Winning a Fulbright is a combination of hard work and entrepreneurial spirit. Most Fulbright applicants begin thinking about a project during the second semester of their junior years. The project needs to be important to both the US and a second country. Installing a utility grade wind turbine with a small carbon footprint, on a promontory in South Sudan, to supply power to a water purification facility, with a portion of the components to be manufactured in Juba, might gain the seal of approval. The key is to propose something that you’re passionate and knowledgeable about.   

To make the task a wee bit more challenging, the skills you are bringing should not be accessible in the host country.  Yet, you’ll need to note on the application the skills you’ll obtain through the proposed project, and detail how they might benefit the US. The whole process comes down to why should Fulbright invest in your project and your academic development? It is a lot like applying for a job: difficult and tortuous, but, with tenacity, eminently achievable.

To win a Rhodes, however, you almost have to be Clark Kent. The Rhodes scholarships were established in 1902, by Cecil Rhodes, the founder of De Beers. Rhodes scholars must first be nominated by their colleges or universities. They then are judged by scholastic attainments, athletic success, fellowship, and leadership prowess.  Candidates then must submit to a series of interviews, both formal and informal. Finally, each November, winners are announced, and the following October Rhodes scholars head to Oxford for two years to gain a second bachelor’s, an MPhil, or DPhil.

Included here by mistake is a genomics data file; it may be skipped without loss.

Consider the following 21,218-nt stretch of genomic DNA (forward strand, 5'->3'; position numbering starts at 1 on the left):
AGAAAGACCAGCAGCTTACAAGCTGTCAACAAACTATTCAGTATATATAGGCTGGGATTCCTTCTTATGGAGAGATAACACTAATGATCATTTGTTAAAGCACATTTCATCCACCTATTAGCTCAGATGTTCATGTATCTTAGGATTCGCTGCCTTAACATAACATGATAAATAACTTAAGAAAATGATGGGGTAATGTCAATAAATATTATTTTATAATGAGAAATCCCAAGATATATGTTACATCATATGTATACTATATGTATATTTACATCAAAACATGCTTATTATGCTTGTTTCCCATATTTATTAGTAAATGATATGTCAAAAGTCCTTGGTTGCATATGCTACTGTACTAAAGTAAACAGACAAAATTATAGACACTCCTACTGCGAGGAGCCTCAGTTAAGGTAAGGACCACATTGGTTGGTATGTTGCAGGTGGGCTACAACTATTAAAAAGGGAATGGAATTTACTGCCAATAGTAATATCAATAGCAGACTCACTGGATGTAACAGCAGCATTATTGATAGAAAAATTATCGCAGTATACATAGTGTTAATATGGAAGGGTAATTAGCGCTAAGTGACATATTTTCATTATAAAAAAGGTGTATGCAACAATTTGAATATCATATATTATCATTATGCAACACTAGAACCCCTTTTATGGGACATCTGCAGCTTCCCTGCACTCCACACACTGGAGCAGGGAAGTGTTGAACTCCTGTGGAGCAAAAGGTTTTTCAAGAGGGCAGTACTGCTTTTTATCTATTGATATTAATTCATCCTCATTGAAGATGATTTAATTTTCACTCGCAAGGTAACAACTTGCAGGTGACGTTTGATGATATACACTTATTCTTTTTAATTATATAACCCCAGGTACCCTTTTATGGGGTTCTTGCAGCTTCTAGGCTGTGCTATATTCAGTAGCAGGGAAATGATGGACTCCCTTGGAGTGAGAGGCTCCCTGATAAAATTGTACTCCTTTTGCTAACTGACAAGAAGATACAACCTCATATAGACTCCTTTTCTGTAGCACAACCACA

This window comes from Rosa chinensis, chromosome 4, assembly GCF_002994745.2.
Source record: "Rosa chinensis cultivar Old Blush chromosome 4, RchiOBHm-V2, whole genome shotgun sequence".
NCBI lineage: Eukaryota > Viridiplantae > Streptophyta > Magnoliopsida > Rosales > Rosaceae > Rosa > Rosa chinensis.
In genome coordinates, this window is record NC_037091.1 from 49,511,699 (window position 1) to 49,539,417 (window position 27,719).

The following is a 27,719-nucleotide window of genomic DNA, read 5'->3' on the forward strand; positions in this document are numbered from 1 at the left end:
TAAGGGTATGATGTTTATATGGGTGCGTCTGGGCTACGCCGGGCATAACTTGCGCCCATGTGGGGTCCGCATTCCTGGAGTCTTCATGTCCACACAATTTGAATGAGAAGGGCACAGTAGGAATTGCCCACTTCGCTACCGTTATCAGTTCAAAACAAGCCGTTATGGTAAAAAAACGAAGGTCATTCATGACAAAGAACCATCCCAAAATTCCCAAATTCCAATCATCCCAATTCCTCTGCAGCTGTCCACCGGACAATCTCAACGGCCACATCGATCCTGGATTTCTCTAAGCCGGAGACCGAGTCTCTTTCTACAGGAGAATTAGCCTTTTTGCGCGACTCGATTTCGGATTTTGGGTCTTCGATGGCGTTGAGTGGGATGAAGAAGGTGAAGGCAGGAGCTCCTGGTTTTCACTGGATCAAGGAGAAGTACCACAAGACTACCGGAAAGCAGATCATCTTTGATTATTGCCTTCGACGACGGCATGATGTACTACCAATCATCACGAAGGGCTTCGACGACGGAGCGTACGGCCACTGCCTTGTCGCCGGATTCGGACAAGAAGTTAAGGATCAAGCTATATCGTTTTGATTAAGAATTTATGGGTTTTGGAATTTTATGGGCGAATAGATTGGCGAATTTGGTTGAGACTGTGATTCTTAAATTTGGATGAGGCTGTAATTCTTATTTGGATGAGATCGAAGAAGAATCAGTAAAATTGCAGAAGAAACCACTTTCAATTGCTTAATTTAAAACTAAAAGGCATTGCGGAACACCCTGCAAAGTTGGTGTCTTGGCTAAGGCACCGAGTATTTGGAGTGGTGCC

This year’s Rhodes recipients include a graduate from Bard College in New York, and another from Cal State Long Beach; neither school has ever graduated a Rhodes recipient before. Ronan Farrow, the son of Woody Allen and Mia Farrow, graduated from Bard at the age of 15, and finished Yale Law School at 21, where he edited the Yale Journal of International Affairs. He speaks six languages and is currently a special advisor to the Secretary of State. Stephanie Bryson, a double major in German and International Studies, has won numerous German scholarships including a year at Humboldt University in Berlin, and is finishing her masters at Georgetown’s School of Foreign Service studying German and European Studies.

With fewer than 1800 living Rhodes Scholars in the world, being among them is an unrivalled distinction. Its ranks include President Bill Clinton and Walter Isaacson (the former chairman of CNN, and biographer of Albert Einstein and Steve Jobs).

Thinking about what it is that you want out of your undergraduate years is time well spent. Desire creates involvement, and the more consumed you become in accomplishing something great, something you may never have thought possible, the more likely you just might be awarded a Fulbright or, if all the stars line up, a Rhodes.

Yale University in Singapore—the Liberal Arts in Asia—and its Discontents


  • Singapore becoming university hub for Asia
  • Dozens of top flight universities have joint ventures in Singapore
  • Yale NUS project creating tension in New Haven

The small city state of Singapore, with a population of just over 5 million, is quickly becoming the educational hub of Asia. Prior to the turn of the 21st century, Singapore offered postsecondary degrees almost solely through its two large flagship universities: National University of Singapore (NUS), and Nanyang Technological University (NTU). Then, in January 2000, Singapore Management University opened its doors, followed by Singapore Institute of Management (2005), Singapore Institute of Technology (2009), Singapore University of Technology and Design (2011), and, coming soon, Yale/NUS (2013).